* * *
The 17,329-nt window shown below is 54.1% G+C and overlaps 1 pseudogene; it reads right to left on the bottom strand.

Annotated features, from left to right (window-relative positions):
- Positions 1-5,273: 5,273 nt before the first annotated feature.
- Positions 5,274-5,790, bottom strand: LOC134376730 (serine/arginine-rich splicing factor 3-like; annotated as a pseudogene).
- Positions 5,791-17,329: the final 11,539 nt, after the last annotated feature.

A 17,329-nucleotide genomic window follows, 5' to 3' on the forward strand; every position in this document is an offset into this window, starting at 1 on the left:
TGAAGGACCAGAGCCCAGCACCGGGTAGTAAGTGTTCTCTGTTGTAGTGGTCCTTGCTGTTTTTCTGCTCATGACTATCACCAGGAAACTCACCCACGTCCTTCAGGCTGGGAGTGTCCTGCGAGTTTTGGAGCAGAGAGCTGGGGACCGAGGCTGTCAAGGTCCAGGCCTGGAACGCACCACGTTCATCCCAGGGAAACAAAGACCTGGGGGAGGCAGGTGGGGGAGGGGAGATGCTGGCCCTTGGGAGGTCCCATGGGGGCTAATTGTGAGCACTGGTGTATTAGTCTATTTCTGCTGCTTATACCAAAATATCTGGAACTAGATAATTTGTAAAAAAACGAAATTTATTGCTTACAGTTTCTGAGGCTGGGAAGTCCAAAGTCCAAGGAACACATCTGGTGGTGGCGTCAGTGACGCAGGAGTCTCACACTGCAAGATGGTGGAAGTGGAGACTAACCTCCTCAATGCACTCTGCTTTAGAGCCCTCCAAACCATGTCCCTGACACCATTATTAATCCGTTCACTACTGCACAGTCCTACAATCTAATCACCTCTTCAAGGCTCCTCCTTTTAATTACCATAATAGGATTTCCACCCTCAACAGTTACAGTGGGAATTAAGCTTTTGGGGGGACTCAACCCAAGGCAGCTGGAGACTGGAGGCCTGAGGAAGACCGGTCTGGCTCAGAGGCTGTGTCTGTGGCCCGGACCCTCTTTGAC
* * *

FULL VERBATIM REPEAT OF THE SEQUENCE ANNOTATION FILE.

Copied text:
The 17,329-nt window shown below is 54.1% G+C and overlaps 1 pseudogene; it reads right to left on the bottom strand.

Annotated features, from left to right (window-relative positions):
- Positions 1-5,273: 5,273 nt before the first annotated feature.
- Positions 5,274-5,790, bottom strand: LOC134376730 (serine/arginine-rich splicing factor 3-like; annotated as a pseudogene).
- Positions 5,791-17,329: the final 11,539 nt, after the last annotated feature.

A 17,329-nucleotide genomic window follows, 5' to 3' on the forward strand; every position in this document is an offset into this window, starting at 1 on the left:
TGAAGGACCAGAGCCCAGCACCGGGTAGTAAGTGTTCTCTGTTGTAGTGGTCCTTGCTGTTTTTCTGCTCATGACTATCACCAGGAAACTCACCCACGTCCTTCAGGCTGGGAGTGTCCTGCGAGTTTTGGAGCAGAGAGCTGGGGACCGAGGCTGTCAAGGTCCAGGCCTGGAACGCACCACGTTCATCCCAGGGAAACAAAGACCTGGGGGAGGCAGGTGGGGGAGGGGAGATGCTGGCCCTTGGGAGGTCCCATGGGGGCTAATTGTGAGCACTGGTGTATTAGTCTATTTCTGCTGCTTATACCAAAATATCTGGAACTAGATAATTTGTAAAAAAACGAAATTTATTGCTTACAGTTTCTGAGGCTGGGAAGTCCAAAGTCCAAGGAACACATCTGGTGGTGGCGTCAGTGACGCAGGAGTCTCACACTGCAAGATGGTGGAAGTGGAGACTAACCTCCTCAATGCACTCTGCTTTAGAGCCCTCCAAACCATGTCCCTGACACCATTATTAATCCGTTCACTACTGCACAGTCCTACAATCTAATCACCTCTTCAAGGCTCCTCCTTTTAATTACCATAATAGGATTTCCACCCTCAACAGTTACAGTGGGAATTAAGCTTTTGGGGGGACTCAACCCAAGGCAGCTGGAGACTGGAGGCCTGAGGAAGACCGGTCTGGCTCAGAGGCTGTGTCTGTGGCCCGGACCCTCTTTGAC